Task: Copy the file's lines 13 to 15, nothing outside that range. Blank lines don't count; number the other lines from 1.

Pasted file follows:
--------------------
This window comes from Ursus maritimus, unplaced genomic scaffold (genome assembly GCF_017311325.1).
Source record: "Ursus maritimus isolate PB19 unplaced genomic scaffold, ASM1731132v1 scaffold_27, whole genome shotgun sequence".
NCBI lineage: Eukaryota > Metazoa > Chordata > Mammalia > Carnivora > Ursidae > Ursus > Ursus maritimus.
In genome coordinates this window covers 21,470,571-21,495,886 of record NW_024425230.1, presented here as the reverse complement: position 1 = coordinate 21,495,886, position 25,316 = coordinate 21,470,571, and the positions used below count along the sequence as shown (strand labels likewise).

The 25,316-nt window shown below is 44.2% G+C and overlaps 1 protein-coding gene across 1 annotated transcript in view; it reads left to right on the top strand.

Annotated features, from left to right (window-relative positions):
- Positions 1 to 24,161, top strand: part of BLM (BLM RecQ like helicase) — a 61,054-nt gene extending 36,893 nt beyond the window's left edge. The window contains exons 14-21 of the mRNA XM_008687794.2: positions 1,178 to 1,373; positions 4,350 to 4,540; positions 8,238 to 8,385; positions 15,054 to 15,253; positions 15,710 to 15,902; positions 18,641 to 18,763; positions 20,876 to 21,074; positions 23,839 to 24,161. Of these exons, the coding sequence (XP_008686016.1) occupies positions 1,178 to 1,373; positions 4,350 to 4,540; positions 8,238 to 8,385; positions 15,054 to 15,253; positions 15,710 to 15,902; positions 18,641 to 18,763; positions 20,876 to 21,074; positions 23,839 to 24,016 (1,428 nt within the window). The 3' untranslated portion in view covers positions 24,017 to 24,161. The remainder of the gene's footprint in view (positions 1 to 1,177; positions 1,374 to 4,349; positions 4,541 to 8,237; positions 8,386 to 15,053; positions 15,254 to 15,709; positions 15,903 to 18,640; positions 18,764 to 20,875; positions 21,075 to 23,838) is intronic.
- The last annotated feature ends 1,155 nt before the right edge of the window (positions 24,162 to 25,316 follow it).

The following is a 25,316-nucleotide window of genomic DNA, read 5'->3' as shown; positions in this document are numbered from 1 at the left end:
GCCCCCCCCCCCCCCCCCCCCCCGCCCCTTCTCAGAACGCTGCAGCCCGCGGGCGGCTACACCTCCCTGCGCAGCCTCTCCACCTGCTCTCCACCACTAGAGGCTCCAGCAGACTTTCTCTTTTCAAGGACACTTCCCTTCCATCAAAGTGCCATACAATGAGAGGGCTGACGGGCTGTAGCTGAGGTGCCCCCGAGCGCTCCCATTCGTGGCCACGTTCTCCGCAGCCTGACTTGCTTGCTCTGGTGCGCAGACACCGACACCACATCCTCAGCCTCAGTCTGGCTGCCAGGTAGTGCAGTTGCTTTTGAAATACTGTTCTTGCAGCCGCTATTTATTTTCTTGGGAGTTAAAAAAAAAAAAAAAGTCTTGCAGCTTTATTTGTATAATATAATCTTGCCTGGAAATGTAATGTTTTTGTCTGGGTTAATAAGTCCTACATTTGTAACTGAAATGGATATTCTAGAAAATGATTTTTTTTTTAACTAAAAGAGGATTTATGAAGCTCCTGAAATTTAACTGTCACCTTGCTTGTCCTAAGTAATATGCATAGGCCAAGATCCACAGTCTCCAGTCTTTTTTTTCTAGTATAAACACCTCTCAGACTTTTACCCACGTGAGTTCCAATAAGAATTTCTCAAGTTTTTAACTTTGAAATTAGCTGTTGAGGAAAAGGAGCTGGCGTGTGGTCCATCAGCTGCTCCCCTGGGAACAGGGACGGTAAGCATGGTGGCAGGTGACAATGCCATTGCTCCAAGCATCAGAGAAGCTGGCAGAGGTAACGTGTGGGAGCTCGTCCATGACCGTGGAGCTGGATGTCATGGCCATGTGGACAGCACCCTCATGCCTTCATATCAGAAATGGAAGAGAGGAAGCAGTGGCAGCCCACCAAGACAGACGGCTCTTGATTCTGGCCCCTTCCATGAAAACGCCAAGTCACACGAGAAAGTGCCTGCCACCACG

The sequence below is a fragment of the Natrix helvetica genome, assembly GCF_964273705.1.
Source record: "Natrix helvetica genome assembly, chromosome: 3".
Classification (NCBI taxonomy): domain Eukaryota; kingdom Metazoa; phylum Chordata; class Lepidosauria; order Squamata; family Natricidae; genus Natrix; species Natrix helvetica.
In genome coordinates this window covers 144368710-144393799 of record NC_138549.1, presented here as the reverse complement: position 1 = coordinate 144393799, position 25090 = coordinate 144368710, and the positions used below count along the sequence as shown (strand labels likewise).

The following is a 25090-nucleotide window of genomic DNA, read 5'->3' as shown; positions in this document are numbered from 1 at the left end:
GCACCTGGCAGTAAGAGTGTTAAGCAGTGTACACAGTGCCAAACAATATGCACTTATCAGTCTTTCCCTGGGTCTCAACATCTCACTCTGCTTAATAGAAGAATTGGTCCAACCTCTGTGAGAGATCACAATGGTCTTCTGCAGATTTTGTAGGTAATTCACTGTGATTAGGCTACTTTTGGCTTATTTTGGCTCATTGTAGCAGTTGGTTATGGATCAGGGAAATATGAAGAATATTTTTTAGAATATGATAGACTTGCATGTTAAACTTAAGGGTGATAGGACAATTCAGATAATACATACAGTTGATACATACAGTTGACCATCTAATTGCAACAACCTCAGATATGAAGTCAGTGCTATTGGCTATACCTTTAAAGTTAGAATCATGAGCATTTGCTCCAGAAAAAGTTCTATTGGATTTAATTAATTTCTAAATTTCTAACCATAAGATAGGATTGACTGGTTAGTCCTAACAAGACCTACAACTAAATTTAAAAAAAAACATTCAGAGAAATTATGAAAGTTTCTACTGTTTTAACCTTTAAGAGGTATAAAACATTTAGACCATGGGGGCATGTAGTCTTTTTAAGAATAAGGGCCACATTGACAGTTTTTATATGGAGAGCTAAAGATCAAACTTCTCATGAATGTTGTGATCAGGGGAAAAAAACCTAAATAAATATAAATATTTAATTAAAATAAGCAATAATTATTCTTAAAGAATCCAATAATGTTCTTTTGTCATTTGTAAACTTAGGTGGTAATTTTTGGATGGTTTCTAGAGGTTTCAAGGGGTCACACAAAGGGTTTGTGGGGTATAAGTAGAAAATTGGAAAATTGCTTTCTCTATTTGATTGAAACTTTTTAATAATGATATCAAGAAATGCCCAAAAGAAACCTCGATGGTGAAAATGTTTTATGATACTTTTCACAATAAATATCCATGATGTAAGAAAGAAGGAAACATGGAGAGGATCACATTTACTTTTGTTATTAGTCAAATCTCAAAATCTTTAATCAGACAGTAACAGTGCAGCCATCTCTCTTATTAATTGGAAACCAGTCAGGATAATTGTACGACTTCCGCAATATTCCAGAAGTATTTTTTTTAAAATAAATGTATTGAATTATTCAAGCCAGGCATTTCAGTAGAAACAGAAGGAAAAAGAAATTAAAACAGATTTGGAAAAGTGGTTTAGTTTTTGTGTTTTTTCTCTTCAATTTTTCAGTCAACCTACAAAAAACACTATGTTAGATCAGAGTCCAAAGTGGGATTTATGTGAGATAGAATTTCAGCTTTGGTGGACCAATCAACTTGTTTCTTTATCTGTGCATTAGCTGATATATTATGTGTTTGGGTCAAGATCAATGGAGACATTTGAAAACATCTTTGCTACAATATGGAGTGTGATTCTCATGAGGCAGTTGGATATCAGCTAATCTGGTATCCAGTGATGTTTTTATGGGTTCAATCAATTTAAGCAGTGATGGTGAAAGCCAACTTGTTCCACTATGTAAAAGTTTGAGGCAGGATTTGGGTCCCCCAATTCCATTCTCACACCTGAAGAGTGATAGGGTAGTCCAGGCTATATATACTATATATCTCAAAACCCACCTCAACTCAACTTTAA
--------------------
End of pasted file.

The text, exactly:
Classification (NCBI taxonomy): domain Eukaryota; kingdom Metazoa; phylum Chordata; class Lepidosauria; order Squamata; family Natricidae; genus Natrix; species Natrix helvetica.
In genome coordinates this window covers 144368710-144393799 of record NC_138549.1, presented here as the reverse complement: position 1 = coordinate 144393799, position 25090 = coordinate 144368710, and the positions used below count along the sequence as shown (strand labels likewise).

The following is a 25090-nucleotide window of genomic DNA, read 5'->3' as shown; positions in this document are numbered from 1 at the left end: